It's the biggest shift in technology since the advent of the Internet, and mobile is still only just beginning.
By Kevin Kelleher, contributor
FORTUNE -- "I remember traffic lights before smartphones," sighed a friend as we sat in traffic behind a car that remained still after the light had turned green. Sure enough, the driver's head was tilted downward as if lost in solemn prayer -- or, more likely, a texting/map/music app MOREFeb 20, 2013 8:40 AM ET
China is the world's largest mobile market. Now its manufacturers want a piece of America's consumers.
By Kurt Wagner, reporter
FORTUNE -- It's no secret that China is a hotbed for mobile growth, particularly when it comes to smartphones. In fact, China is currently the top smartphone market in the world, accounting for 26.5% of all smartphone shipments last year, according to IDC. Not surprisingly, the country is home to a MOREFeb 13, 2013 9:00 AM ET
As Apple and Google dominate the American market, former leaders Microsoft and RIM find themselves brawling for third.
FORTUNE -- On Jan. 30, Research in Motion -- the Canadian company that once owned the American smartphone industry -- will attempt to regain its foothold with the launch of a new mobile operating system, BlackBerry 10. The company's goal is not to out-innovate the iPhone. Rather, in a market controlled by Apple MOREJessi Hempel, writer - Jan 28, 2013 5:00 AM ET
Diminutive smartphone chips will help power-hungry data centers cut down on costs.
FORTUNE -- The next time you upload a photo to Facebook, consider this: All those pictures have to be processed and stored somewhere, presumably forever. Some 3 million data centers occupy more than 600 million square feet of space in the U.S. alone to help do so. Trouble is, a single location can slurp as much power as a MOREMichal Lev-Ram, writer - Dec 12, 2012 5:00 AM ET
Mountain View turns the tables on Cupertino at the U.S. International Trade Commission
FORTUNE -- So far, the "thermonuclear war" Steve Jobs promised to wage against Google (GOOG) for allegedly ripping off the iPhone has been fought through proxies -- several dozen lawsuits filed in courts around the world against the manufacturers of Android phones and tablets.
Now, in a move rich with irony, Google has accused Apple (AAPL) of ripping off MOREPhilip Elmer-DeWitt - Aug 19, 2012 2:31 PM ET
Tablets and smartphones have invaded corporate America. Now many offices are changing to cope.
FORTUNE -- Companies will soon be spending upwards of $1.3 trillion annually to equip employees with mobile devices and apps, according to Forrester Research. By 2016 an estimated 350 million smartphones will be brought to the office; overall tablet shipments are expected to outpace those of notebooks that year as well. Problem is, most corporate digs are MOREMichal Lev-Ram, writer - Aug 7, 2012 5:00 AM ET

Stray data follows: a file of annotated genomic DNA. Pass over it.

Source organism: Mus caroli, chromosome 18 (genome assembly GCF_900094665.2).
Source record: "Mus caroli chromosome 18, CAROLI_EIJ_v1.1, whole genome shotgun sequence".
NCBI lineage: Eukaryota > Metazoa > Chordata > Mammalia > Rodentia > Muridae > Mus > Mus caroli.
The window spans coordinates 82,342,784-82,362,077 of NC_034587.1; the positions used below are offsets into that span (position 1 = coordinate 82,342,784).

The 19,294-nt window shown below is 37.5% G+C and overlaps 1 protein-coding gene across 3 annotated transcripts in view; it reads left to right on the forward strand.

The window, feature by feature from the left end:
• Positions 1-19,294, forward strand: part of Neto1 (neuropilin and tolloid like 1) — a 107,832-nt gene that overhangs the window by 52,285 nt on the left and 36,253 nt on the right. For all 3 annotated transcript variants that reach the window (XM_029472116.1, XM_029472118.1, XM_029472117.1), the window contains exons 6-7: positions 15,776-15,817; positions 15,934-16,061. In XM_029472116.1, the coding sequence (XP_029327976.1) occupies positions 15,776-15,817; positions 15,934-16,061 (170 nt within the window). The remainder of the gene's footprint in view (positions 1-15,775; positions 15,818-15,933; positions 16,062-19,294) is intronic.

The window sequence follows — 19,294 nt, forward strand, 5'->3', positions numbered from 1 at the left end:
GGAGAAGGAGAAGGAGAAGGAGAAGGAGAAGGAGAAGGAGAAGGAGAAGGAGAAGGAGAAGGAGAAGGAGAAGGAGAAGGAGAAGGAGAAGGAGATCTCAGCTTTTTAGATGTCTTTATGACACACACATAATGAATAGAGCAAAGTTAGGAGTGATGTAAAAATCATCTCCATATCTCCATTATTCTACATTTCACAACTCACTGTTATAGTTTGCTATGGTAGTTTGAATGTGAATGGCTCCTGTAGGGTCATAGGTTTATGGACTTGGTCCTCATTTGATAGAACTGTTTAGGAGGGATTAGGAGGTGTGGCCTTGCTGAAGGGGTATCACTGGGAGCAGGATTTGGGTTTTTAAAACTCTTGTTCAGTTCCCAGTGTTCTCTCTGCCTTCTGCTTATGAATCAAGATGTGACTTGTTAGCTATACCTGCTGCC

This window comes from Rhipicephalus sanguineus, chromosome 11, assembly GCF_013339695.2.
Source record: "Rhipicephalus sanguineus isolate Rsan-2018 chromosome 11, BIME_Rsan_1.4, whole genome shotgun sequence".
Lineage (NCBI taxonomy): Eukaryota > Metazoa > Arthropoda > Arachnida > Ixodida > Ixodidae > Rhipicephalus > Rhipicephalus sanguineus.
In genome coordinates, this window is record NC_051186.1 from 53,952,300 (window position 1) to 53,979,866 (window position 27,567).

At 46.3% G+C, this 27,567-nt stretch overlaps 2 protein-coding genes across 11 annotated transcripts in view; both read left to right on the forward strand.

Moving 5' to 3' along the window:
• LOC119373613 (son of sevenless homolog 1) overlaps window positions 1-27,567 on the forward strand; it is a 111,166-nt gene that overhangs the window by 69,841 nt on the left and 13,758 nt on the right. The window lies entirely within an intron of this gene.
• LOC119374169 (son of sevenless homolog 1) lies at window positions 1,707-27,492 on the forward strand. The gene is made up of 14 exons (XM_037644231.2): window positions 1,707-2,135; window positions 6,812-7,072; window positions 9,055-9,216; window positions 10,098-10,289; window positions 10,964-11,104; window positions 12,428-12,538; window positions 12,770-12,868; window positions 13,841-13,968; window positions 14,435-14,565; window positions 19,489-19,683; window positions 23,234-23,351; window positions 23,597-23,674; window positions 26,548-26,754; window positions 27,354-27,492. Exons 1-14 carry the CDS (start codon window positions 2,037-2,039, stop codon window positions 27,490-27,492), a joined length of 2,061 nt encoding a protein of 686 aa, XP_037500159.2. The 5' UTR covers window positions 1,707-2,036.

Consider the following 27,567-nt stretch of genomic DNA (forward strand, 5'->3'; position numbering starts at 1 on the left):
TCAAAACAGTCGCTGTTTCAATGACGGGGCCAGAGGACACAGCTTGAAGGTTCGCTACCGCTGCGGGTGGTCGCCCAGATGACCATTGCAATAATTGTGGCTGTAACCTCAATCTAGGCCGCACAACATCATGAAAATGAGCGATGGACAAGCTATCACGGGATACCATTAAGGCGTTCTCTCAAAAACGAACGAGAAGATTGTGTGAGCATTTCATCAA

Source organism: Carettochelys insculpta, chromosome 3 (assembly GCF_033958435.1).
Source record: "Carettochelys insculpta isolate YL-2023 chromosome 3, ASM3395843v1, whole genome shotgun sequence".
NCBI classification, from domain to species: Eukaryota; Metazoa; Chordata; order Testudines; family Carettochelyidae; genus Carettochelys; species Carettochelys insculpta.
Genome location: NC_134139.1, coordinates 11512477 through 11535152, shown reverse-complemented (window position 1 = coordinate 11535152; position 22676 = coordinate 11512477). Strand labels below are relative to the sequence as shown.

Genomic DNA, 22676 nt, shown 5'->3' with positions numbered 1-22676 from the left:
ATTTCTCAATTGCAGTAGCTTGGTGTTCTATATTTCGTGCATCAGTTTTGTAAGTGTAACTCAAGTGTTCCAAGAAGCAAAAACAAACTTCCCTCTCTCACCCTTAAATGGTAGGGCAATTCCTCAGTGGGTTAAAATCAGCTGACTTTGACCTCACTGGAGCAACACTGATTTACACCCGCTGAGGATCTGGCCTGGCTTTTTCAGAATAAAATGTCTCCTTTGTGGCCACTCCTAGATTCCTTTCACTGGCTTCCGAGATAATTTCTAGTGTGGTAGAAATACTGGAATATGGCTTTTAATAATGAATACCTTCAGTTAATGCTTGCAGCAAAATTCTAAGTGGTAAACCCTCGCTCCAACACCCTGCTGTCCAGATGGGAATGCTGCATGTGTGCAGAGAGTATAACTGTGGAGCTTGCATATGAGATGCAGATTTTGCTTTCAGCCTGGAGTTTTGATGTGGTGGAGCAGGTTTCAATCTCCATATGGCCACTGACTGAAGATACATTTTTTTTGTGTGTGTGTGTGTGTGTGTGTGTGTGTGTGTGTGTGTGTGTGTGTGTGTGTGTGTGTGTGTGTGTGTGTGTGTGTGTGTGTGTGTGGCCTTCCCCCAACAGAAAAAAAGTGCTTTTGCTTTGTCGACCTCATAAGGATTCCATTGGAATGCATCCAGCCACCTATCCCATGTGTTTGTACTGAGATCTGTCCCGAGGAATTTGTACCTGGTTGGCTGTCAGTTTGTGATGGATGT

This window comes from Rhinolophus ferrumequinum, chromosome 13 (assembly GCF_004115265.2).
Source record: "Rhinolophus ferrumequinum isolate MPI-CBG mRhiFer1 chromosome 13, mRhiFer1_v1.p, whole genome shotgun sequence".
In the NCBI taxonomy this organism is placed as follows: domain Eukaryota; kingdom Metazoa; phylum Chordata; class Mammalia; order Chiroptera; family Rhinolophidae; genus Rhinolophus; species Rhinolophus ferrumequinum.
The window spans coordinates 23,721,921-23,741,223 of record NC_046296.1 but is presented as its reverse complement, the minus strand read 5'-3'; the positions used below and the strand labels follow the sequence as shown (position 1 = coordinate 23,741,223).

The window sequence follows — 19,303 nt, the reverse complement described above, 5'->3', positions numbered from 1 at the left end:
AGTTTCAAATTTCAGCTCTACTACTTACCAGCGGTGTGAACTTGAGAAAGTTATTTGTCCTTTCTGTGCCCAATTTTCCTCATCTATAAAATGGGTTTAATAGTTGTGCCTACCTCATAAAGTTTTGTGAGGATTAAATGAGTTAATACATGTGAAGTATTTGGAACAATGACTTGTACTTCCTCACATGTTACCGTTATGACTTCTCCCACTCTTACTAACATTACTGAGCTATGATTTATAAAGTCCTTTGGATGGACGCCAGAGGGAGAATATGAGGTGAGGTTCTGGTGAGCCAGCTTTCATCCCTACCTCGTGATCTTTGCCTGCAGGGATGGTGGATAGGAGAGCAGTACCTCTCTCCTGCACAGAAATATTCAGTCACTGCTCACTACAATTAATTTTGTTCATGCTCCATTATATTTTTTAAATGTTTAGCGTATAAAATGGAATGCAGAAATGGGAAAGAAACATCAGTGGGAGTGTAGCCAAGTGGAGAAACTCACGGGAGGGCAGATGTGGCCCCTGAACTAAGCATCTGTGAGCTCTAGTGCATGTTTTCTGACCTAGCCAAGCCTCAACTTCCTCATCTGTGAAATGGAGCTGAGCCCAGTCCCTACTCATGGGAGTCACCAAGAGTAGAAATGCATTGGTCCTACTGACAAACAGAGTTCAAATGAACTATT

Yes, Google's mobile operating system is a smash with consumers. That doesn't mean it isn't facing stiff competition and more than a few troubling signs.
By Kevin Kelleher, contributor
FORTUNE -- For several years, it seemed like nothing could slow the rise of Android. The little mobile operating system that Google bought for $50 million in 2005 was adopted by big smartphone makers like Motorola, HTC and Samsung. Android's share of MOREJun 11, 2012 11:56 AM ET
Battery life proves critical, as Samsung comes in third, below the industry average
In smartphones these days, according to J.D. Power and Associates, nothing matters more in terms of customer satisfaction and loyalty that how fast the battery drains.
"Both carriers and manufacturers recognize the fact that battery life needs to be improved," said J.D. Power's Kirk Parsons in a press release issued Thursday. "However, the study uncovers the need for a MOREPhilip Elmer-DeWitt - Mar 16, 2012 10:20 AM ET
With its core business in decline, wireless tech company Garmin tries to move into the dashboard.
By Erik Rhey, contributor
FORTUNE -- Remember KITT, the loquacious in-car computer on the television show Knight Rider? David Hasselhoff's digital friend has nothing on a new generation of dashboard "command centers," which combine smartphone docking stations with navigation systems once dominated by standalone GPS (global positioning system) products.
In response to this competition, Garmin (GRMN), the MOREMar 8, 2012 5:00 AM ET
CEO Paul Otellini thinks he's finally found a way to get Intel into the mobile game. Will phone makers take his call?
FORTUNE -- There are two kinds of CEOs: Those who love the spotlight and those who hate it. Paul Otellini, chief executive officer of Intel, falls into the latter category. But in January, as he stood in front of several thousand people at the Consumer Electronics Show in Las MOREMichal Lev-Ram, writer - Feb 21, 2012 5:00 AM ET
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